Seventy years ago, when the UK was recovering from World War II, Britain put out ads in Caribbean countries under its control, hoping to attract people to help rebuild the country. In 1948, 492 West Indians—as British subjects—boarded the vessel Empire Windrush, attracted by a promise of more stable work. They ushered in the Windrush generation—a generation of black and brown people from British Commonwealth nations that were invited to come work in the UK until 1971, only to face harassment, bullying, and racism when they arrived. According to Oxford University’s Migration Observatory, there are an estimated 500,000 people in the Windrush generation.
This mass incarceration crisis wasn’t created by crime rates but by politics and racism. History shows us that mass incarceration went up when crime rates were low and went up when crime rates were high. It is the result of deliberate choices made by elected officials around the country, Democrats and Republicans alike, to lock up more people.
We have seen it again and again: A Black or brown person is sitting in a Starbucks, barbequing in a public park, touring a college they hope to attend, or sitting down in the college they already attend. And then someone calls the cops on them for looking like they “don’t belong” or are “out of place.”
Police departments have choices about how to react to such biased 911 calls. All too often, however, they let themselves be used to weaponize the biases of those who call them. That’s why police need to adopt better policies and training to address these calls when they come in.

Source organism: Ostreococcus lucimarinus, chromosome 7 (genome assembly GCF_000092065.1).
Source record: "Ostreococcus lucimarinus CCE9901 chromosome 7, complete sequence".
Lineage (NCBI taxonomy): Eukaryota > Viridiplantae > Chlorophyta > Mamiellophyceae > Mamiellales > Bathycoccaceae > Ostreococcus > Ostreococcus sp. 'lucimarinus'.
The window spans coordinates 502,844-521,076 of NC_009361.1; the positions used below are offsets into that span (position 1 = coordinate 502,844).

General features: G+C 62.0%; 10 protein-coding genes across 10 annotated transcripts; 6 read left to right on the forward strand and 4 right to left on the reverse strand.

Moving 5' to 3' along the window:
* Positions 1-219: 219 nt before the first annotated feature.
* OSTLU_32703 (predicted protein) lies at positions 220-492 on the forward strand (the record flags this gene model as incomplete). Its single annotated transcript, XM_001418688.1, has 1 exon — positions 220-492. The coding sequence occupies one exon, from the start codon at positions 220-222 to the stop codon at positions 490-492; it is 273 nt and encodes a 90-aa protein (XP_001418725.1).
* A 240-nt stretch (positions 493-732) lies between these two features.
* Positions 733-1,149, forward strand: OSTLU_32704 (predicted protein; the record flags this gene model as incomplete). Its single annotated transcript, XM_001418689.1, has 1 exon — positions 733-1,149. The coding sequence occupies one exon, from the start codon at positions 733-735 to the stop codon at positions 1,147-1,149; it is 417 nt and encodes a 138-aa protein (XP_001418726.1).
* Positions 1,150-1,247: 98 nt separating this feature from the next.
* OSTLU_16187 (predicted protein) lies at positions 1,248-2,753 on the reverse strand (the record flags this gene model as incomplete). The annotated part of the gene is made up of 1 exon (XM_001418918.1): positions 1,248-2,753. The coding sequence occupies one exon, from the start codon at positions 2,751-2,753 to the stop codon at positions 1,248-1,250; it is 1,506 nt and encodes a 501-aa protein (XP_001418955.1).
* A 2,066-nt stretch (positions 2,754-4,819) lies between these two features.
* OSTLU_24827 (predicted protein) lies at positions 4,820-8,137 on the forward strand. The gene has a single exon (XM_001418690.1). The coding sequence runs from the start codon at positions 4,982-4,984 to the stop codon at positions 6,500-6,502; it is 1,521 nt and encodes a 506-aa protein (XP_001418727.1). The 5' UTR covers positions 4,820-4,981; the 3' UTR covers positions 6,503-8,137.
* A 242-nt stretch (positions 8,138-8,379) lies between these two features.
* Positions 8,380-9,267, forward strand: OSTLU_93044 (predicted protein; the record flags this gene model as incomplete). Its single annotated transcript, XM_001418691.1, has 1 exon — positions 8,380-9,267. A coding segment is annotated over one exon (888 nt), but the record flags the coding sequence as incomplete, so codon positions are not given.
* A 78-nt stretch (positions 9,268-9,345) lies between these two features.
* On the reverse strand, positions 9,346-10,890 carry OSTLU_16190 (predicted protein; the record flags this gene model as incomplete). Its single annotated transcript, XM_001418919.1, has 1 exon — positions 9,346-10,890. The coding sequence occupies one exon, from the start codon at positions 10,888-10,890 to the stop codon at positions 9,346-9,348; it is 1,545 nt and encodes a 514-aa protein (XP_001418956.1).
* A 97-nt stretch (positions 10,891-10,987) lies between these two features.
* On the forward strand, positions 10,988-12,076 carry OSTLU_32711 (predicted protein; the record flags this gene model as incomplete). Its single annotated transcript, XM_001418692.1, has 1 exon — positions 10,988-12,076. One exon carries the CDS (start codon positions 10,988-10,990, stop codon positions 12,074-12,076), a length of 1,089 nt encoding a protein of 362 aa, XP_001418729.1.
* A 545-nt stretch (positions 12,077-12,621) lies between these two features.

As racists across the country melt down over Nike’s new Colin Kaepernick ad celebrating his activism, one Republican county official has resigned over Facebook posts that called black football players who protest police brutality “baboons” and “ignorant blacks.”
Carla Maloney resigned as secretary of the Beaver County Republican Committee after local outlet the Beaver Countian published some of the garbage she wrote and shared on a personal Facebook page under her old name, Carla Belich Fueller, which has since been deactivated. Here are some of the opinions she reportedly shared online:
“I’ve no mortgage, no credit card, no real kids, no car, happy with my bicycle; money’s nice, but I prefer transparency,” she explained. “My stories are my babies, I wanna look after them, so I asked to reserve a portion of my parental rights; my copyright … I used the only power I had; and declined.”
When asked to explain why she turned down the offer, she said the company’s response to the question of why they would acquire all the copyright wasn’t satisfactory. “The first thing I asked was: ‘Why do you want to take all the copyright?’” she said. “And when the answer is ‘that’s just the way it is’, then I’m out because that doesn’t sound like a good answer to me. It sounds cloudy. I don’t trust that.”
Aunty Lee’s memory is a bit cloudy regarding whether the first time she cast her ballot was in an election for local politicians or a presidential race, but one thing she knows for sure is her pastor at the time inspired her to exercise her constitutional rights and fulfill her civic duties. He said, “When it’s time to vote, make sure you vote. When it’s time to do grand jury, make sure you go.”
At age 20, Aunty Lee understood the magnitude of her pastor’s advice, given the disenfranchisement of Black folks that she witnessed growing up in Millers Ferry — including poll taxes, literacy tests, and outright violence and intimidation that prevented Black people from voting. To be a Black citizen in America but denied full citizenship rights epitomizes the hypocrisy of American democracy. This is a sad truth that I repeat like a blues refrain to my students.